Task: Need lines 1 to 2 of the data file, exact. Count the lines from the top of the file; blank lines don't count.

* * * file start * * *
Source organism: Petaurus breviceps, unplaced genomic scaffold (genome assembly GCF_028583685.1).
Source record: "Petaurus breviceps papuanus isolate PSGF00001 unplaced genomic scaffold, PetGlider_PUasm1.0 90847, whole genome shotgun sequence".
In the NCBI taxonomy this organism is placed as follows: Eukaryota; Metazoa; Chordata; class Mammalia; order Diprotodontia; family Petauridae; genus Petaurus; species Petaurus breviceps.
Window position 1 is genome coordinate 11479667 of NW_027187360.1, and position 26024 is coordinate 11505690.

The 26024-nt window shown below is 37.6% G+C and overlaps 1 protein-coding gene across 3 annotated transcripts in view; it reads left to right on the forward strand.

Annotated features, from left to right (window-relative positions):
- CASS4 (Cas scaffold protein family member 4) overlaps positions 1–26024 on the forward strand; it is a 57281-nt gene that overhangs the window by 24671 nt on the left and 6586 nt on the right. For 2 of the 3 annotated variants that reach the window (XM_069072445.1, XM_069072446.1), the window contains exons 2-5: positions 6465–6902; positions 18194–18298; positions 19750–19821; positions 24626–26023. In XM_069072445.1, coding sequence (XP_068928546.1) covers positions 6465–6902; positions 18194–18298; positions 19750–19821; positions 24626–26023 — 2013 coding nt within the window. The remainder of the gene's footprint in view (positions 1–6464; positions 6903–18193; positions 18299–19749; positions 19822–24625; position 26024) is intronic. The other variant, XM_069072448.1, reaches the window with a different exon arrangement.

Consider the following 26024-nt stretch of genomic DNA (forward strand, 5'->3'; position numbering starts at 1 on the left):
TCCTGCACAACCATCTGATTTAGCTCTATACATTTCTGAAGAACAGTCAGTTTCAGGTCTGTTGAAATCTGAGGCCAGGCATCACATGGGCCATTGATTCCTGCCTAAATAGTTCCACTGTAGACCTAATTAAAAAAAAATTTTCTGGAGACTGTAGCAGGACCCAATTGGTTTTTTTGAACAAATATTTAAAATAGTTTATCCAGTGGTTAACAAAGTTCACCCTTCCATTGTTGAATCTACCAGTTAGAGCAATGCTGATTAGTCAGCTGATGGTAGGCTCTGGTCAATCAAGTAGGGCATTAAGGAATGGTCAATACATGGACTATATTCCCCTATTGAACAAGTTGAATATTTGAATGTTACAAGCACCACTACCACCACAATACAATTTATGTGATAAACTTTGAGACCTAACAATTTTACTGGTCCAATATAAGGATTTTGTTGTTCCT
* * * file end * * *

Source organism: Petaurus breviceps, unplaced genomic scaffold (genome assembly GCF_028583685.1).
Source record: "Petaurus breviceps papuanus isolate PSGF00001 unplaced genomic scaffold, PetGlider_PUasm1.0 90847, whole genome shotgun sequence".